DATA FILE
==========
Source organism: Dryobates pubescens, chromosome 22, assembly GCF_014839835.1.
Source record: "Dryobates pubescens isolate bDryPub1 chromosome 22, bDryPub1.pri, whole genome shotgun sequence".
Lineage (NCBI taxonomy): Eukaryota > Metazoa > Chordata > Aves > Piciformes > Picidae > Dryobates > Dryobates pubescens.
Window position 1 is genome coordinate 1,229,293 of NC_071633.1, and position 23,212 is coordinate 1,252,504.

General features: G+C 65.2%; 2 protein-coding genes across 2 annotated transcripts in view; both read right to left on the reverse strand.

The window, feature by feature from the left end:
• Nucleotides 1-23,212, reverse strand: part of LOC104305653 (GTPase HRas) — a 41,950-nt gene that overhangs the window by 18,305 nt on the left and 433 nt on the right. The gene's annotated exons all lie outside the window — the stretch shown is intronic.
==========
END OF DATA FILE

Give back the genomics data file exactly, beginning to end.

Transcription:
Source organism: Dryobates pubescens, chromosome 22, assembly GCF_014839835.1.
Source record: "Dryobates pubescens isolate bDryPub1 chromosome 22, bDryPub1.pri, whole genome shotgun sequence".
Lineage (NCBI taxonomy): Eukaryota > Metazoa > Chordata > Aves > Piciformes > Picidae > Dryobates > Dryobates pubescens.
Window position 1 is genome coordinate 1,229,293 of NC_071633.1, and position 23,212 is coordinate 1,252,504.

General features: G+C 65.2%; 2 protein-coding genes across 2 annotated transcripts in view; both read right to left on the reverse strand.

The window, feature by feature from the left end:
• Nucleotides 1-23,212, reverse strand: part of LOC104305653 (GTPase HRas) — a 41,950-nt gene that overhangs the window by 18,305 nt on the left and 433 nt on the right. The gene's annotated exons all lie outside the window — the stretch shown is intronic.